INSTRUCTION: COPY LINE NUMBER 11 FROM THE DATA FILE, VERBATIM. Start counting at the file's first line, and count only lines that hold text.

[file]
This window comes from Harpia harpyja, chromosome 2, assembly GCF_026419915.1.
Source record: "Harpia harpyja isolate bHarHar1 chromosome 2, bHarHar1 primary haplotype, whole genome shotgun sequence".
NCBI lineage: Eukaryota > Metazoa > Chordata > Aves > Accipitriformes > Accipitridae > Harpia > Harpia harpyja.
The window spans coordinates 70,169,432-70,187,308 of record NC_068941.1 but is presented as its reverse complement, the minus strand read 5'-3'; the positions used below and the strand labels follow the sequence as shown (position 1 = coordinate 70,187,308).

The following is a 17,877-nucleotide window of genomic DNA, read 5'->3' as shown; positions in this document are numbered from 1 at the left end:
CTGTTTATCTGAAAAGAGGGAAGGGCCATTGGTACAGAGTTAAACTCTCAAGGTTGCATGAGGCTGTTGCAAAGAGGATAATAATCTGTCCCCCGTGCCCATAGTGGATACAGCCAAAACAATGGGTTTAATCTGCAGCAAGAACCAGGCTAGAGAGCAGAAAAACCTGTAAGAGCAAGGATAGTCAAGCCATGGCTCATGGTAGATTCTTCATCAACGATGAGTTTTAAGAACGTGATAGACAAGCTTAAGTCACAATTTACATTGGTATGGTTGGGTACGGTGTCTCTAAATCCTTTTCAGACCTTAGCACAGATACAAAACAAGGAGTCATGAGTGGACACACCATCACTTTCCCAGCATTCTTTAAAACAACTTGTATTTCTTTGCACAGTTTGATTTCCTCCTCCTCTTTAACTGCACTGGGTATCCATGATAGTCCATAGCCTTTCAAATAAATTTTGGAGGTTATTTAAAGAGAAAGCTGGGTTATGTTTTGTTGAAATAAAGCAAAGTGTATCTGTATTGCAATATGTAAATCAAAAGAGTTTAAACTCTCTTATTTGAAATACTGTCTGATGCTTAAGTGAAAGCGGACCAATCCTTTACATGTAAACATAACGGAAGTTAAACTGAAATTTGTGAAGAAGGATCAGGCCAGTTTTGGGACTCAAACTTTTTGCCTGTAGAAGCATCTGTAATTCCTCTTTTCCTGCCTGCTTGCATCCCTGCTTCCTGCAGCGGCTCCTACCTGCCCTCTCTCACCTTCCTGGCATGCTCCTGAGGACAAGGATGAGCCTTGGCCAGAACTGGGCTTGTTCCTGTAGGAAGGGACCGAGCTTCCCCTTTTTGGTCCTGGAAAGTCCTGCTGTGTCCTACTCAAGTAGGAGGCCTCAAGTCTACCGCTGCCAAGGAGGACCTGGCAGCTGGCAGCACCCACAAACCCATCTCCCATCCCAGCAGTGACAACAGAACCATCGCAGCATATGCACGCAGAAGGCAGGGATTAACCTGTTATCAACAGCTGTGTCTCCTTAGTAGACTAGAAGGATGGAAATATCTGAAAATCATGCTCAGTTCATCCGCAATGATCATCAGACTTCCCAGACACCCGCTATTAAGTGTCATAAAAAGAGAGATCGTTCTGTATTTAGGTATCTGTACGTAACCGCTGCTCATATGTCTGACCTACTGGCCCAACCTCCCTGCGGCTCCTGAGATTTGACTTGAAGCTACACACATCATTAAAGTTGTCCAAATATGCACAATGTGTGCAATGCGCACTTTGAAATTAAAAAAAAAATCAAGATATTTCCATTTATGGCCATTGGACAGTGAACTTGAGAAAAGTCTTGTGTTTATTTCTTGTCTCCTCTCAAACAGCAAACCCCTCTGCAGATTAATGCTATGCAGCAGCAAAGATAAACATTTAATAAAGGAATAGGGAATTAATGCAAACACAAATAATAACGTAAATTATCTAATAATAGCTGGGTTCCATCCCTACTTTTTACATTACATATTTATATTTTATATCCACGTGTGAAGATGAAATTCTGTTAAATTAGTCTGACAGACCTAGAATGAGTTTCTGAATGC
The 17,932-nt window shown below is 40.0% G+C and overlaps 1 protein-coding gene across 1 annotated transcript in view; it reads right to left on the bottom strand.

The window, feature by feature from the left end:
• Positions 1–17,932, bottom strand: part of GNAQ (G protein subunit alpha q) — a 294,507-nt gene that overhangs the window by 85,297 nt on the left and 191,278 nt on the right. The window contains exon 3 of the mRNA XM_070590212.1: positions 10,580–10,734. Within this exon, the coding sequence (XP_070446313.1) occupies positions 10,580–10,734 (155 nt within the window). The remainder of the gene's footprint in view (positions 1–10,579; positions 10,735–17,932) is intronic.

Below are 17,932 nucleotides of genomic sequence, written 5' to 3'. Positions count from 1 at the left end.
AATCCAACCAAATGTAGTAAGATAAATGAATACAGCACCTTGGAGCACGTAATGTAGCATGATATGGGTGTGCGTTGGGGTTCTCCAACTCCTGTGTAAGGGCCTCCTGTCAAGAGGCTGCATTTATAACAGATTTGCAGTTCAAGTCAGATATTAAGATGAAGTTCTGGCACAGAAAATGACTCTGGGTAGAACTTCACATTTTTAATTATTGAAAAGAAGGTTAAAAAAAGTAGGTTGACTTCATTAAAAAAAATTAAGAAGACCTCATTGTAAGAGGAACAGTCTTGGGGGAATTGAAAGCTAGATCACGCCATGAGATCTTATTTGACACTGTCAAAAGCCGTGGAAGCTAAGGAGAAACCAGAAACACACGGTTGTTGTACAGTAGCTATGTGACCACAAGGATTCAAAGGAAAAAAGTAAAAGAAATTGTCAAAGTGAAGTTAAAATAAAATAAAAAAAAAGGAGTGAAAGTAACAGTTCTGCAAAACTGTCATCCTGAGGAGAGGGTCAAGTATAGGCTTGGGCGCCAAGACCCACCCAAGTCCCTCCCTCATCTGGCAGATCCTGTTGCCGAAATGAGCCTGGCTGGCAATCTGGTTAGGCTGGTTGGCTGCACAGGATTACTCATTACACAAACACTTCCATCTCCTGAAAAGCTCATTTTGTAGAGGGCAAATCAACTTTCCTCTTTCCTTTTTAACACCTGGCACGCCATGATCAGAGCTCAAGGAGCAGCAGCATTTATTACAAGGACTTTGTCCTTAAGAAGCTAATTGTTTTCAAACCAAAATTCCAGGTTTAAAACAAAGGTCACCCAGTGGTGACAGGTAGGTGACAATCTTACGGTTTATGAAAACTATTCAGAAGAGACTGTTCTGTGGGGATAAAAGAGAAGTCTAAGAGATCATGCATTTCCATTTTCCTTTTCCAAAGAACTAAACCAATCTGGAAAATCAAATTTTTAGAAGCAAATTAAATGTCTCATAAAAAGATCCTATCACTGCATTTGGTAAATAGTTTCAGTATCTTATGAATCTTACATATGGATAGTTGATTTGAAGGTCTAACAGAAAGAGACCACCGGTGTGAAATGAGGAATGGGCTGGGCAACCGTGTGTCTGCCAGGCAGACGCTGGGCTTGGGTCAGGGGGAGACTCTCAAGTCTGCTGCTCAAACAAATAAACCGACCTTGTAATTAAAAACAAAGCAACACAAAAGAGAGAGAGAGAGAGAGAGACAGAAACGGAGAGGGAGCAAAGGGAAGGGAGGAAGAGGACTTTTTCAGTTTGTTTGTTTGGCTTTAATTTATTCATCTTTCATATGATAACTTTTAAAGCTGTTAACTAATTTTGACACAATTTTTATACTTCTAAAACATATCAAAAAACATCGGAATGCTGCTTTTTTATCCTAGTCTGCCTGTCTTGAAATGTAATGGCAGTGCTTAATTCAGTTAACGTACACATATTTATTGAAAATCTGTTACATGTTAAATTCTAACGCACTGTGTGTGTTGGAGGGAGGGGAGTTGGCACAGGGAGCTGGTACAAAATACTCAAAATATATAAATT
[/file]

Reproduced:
AATCCAACCAAATGTAGTAAGATAAATGAATACAGCACCTTGGAGCACGTAATGTAGCATGATATGGGTGTGCGTTGGGGTTCTCCAACTCCTGTGTAAGGGCCTCCTGTCAAGAGGCTGCATTTATAACAGATTTGCAGTTCAAGTCAGATATTAAGATGAAGTTCTGGCACAGAAAATGACTCTGGGTAGAACTTCACATTTTTAATTATTGAAAAGAAGGTTAAAAAAAGTAGGTTGACTTCATTAAAAAAAATTAAGAAGACCTCATTGTAAGAGGAACAGTCTTGGGGGAATTGAAAGCTAGATCACGCCATGAGATCTTATTTGACACTGTCAAAAGCCGTGGAAGCTAAGGAGAAACCAGAAACACACGGTTGTTGTACAGTAGCTATGTGACCACAAGGATTCAAAGGAAAAAAGTAAAAGAAATTGTCAAAGTGAAGTTAAAATAAAATAAAAAAAAAGGAGTGAAAGTAACAGTTCTGCAAAACTGTCATCCTGAGGAGAGGGTCAAGTATAGGCTTGGGCGCCAAGACCCACCCAAGTCCCTCCCTCATCTGGCAGATCCTGTTGCCGAAATGAGCCTGGCTGGCAATCTGGTTAGGCTGGTTGGCTGCACAGGATTACTCATTACACAAACACTTCCATCTCCTGAAAAGCTCATTTTGTAGAGGGCAAATCAACTTTCCTCTTTCCTTTTTAACACCTGGCACGCCATGATCAGAGCTCAAGGAGCAGCAGCATTTATTACAAGGACTTTGTCCTTAAGAAGCTAATTGTTTTCAAACCAAAATTCCAGGTTTAAAACAAAGGTCACCCAGTGGTGACAGGTAGGTGACAATCTTACGGTTTATGAAAACTATTCAGAAGAGACTGTTCTGTGGGGATAAAAGAGAAGTCTAAGAGATCATGCATTTCCATTTTCCTTTTCCAAAGAACTAAACCAATCTGGAAAATCAAATTTTTAGAAGCAAATTAAATGTCTCATAAAAAGATCCTATCACTGCATTTGGTAAATAGTTTCAGTATCTTATGAATCTTACATATGGATAGTTGATTTGAAGGTCTAACAGAAAGAGACCACCGGTGTGAAATGAGGAATGGGCTGGGCAACCGTGTGTCTGCCAGGCAGACGCTGGGCTTGGGTCAGGGGGAGACTCTCAAGTCTGCTGCTCAAACAAATAAACCGACCTTGTAATTAAAAACAAAGCAACACAAAAGAGAGAGAGAGAGAGAGAGACAGAAACGGAGAGGGAGCAAAGGGAAGGGAGGAAGAGGACTTTTTCAGTTTGTTTGTTTGGCTTTAATTTATTCATCTTTCATATGATAACTTTTAAAGCTGTTAACTAATTTTGACACAATTTTTATACTTCTAAAACATATCAAAAAACATCGGAATGCTGCTTTTTTATCCTAGTCTGCCTGTCTTGAAATGTAATGGCAGTGCTTAATTCAGTTAACGTACACATATTTATTGAAAATCTGTTACATGTTAAATTCTAACGCACTGTGTGTGTTGGAGGGAGGGGAGTTGGCACAGGGAGCTGGTACAAAATACTCAAAATATATAAATT